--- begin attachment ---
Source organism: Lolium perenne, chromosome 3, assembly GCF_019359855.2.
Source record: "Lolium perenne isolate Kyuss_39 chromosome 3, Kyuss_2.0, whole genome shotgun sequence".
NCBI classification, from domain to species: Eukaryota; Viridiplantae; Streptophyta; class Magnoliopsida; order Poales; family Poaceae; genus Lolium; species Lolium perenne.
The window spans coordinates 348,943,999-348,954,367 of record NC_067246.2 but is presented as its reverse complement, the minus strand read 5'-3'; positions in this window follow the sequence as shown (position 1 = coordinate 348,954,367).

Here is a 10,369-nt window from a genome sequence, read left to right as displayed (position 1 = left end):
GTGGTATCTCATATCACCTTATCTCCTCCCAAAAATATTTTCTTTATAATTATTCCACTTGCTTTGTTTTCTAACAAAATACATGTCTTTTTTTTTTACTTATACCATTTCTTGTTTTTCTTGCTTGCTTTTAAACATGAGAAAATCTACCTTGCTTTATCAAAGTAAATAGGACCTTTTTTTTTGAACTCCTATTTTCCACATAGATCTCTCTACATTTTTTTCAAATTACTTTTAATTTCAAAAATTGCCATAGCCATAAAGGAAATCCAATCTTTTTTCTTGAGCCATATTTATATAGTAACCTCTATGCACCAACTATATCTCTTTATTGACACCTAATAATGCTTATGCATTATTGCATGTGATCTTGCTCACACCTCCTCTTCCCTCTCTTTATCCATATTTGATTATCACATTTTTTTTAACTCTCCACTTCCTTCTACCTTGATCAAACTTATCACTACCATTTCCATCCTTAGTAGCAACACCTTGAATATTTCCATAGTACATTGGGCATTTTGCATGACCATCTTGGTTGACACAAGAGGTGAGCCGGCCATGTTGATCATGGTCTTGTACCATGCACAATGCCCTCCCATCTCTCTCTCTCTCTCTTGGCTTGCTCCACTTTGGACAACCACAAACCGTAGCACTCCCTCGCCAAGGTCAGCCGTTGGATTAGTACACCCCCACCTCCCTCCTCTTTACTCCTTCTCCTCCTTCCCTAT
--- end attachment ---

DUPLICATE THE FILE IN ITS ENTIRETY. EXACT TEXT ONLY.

Source organism: Lolium perenne, chromosome 3, assembly GCF_019359855.2.
Source record: "Lolium perenne isolate Kyuss_39 chromosome 3, Kyuss_2.0, whole genome shotgun sequence".
NCBI classification, from domain to species: Eukaryota; Viridiplantae; Streptophyta; class Magnoliopsida; order Poales; family Poaceae; genus Lolium; species Lolium perenne.
The window spans coordinates 348,943,999-348,954,367 of record NC_067246.2 but is presented as its reverse complement, the minus strand read 5'-3'; positions in this window follow the sequence as shown (position 1 = coordinate 348,954,367).

Here is a 10,369-nt window from a genome sequence, read left to right as displayed (position 1 = left end):
GTGGTATCTCATATCACCTTATCTCCTCCCAAAAATATTTTCTTTATAATTATTCCACTTGCTTTGTTTTCTAACAAAATACATGTCTTTTTTTTTTACTTATACCATTTCTTGTTTTTCTTGCTTGCTTTTAAACATGAGAAAATCTACCTTGCTTTATCAAAGTAAATAGGACCTTTTTTTTTGAACTCCTATTTTCCACATAGATCTCTCTACATTTTTTTCAAATTACTTTTAATTTCAAAAATTGCCATAGCCATAAAGGAAATCCAATCTTTTTTCTTGAGCCATATTTATATAGTAACCTCTATGCACCAACTATATCTCTTTATTGACACCTAATAATGCTTATGCATTATTGCATGTGATCTTGCTCACACCTCCTCTTCCCTCTCTTTATCCATATTTGATTATCACATTTTTTTTAACTCTCCACTTCCTTCTACCTTGATCAAACTTATCACTACCATTTCCATCCTTAGTAGCAACACCTTGAATATTTCCATAGTACATTGGGCATTTTGCATGACCATCTTGGTTGACACAAGAGGTGAGCCGGCCATGTTGATCATGGTCTTGTACCATGCACAATGCCCTCCCATCTCTCTCTCTCTCTCTTGGCTTGCTCCACTTTGGACAACCACAAACCGTAGCACTCCCTCGCCAAGGTCAGCCGTTGGATTAGTACACCCCCACCTCCCTCCTCTTTACTCCTTCTCCTCCTTCCCTAT